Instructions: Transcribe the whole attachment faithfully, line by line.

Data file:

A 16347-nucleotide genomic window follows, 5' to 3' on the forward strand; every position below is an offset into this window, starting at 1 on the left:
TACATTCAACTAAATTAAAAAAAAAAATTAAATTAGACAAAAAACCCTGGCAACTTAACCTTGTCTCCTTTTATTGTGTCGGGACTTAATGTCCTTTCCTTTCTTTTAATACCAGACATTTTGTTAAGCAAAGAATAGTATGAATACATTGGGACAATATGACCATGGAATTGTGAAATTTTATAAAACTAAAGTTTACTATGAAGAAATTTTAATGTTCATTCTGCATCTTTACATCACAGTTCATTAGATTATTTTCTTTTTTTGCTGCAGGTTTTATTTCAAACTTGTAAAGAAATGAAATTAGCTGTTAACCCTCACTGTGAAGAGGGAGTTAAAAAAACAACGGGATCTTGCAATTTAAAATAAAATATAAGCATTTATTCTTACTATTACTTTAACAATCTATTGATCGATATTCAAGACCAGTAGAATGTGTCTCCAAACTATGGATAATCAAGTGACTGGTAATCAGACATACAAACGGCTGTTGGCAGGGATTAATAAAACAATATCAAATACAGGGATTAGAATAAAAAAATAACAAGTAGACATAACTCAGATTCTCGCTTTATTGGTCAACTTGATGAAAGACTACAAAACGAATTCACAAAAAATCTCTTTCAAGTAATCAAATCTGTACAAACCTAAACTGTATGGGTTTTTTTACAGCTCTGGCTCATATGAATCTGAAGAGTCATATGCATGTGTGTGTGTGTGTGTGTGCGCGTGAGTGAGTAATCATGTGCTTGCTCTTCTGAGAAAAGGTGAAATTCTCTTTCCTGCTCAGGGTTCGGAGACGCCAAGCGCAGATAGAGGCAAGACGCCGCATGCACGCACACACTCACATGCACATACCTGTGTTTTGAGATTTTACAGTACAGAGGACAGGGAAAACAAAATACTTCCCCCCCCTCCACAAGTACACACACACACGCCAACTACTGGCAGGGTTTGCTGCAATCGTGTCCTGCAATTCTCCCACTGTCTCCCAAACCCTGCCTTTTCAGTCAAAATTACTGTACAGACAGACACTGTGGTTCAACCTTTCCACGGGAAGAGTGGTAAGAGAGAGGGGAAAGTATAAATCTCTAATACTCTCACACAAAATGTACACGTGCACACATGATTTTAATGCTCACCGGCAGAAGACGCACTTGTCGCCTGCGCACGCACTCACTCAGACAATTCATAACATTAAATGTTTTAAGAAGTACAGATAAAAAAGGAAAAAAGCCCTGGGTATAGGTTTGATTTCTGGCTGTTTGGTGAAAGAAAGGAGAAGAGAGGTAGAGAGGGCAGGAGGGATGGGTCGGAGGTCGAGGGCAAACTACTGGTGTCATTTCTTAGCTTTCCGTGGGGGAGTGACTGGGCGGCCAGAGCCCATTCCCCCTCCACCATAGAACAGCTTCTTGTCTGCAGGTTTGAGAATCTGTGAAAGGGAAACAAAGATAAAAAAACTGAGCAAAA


A 16347-nucleotide genomic window follows, 5' to 3' on the forward strand; every position below is an offset into this window, starting at 1 on the left:
TACATTCAACTAAATTAAAAAAAAAAATTAAATTAGACAAAAAACCCTGGCAACTTAACCTTGTCTCCTTTTATTGTGTCGGGACTTAATGTCCTTTCCTTTCTTTTAATACCAGACATTTTGTTAAGCAAAGAATAGTATGAATACATTGGGACAATATGACCATGGAATTGTGAAATTTTATAAAACTAAAGTTTACTATGAAGAAATTTTAATGTTCATTCTGCATCTTTACATCACAGTTCATTAGATTATTTTCTTTTTTTGCTGCAGGTTTTATTTCAAACTTGTAAAGAAATGAAATTAGCTGTTAACCCTCACTGTGAAGAGGGAGTTAAAAAAACAACGGGATCTTGCAATTTAAAATAAAATATAAGCATTTATTCTTACTATTACTTTAACAATCTATTGATCGATATTCAAGACCAGTAGAATGTGTCTCCAAACTATGGATAATCAAGTGACTGGTAATCAGACATACAAACGGCTGTTGGCAGGGATTAATAAAACAATATCAAATACAGGGATTAGAATAAAAAAATAACAAGTAGACATAACTCAGATTCTCGCTTTATTGGTCAACTTGATGAAAGACTACAAAACGAATTCACAAAAAATCTCTTTCAAGTAATCAAATCTGTACAAACCTAAACTGTATGGGTTTTTTTACAGCTCTGGCTCATATGAATCTGAAGAGTCATATGCATGTGTGTGTGTGTGTGTGTGCGCGTGAGTGAGTAATCATGTGCTTGCTCTTCTGAGAAAAGGTGAAATTCTCTTTCCTGCTCAGGGTTCGGAGACGCCAAGCGCAGATAGAGGCAAGACGCCGCATGCACGCACACACTCACATGCACATACCTGTGTTTTGAGATTTTACAGTACAGAGGACAGGGAAAACAAAATACTTCCCCCCCCTCCACAAGTACACACACACACGCCAACTACTGGCAGGGTTTGCTGCAATCGTGTCCTGCAATTCTCCCACTGTCTCCCAAACCCTGCCTTTTCAGTCAAAATTACTGTACAGACAGACACTGTGGTTCAACCTTTCCACGGGAAGAGTGGTAAGAGAGAGGGGAAAGTATAAATCTCTAATACTCTCACACAAAATGTACACGTGCACACATGATTTTAATGCTCACCGGCAGAAGACGCACTTGTCGCCTGCGCACGCACTCACTCAGACAATTCATAACATTAAATGTTTTAAGAAGTACAGATAAAAAAGGAAAAAAGCCCTGGGTATAGGTTTGATTTCTGGCTGTTTGGTGAAAGAAAGGAGAAGAGAGGTAGAGAGGGCAGGAGGGATGGGTCGGAGGTCGAGGGCAAACTACTGGTGTCATTTCTTAGCTTTCCGTGGGGGAGTGACTGGGCGGCCAGAGCCCATTCCCCCTCCACCATAGAACAGCTTCTTGTCTGCAGGTTTGAGAATCTGTGAAAGGGAAACAAAGATAAAAAAACTGAGCAAAA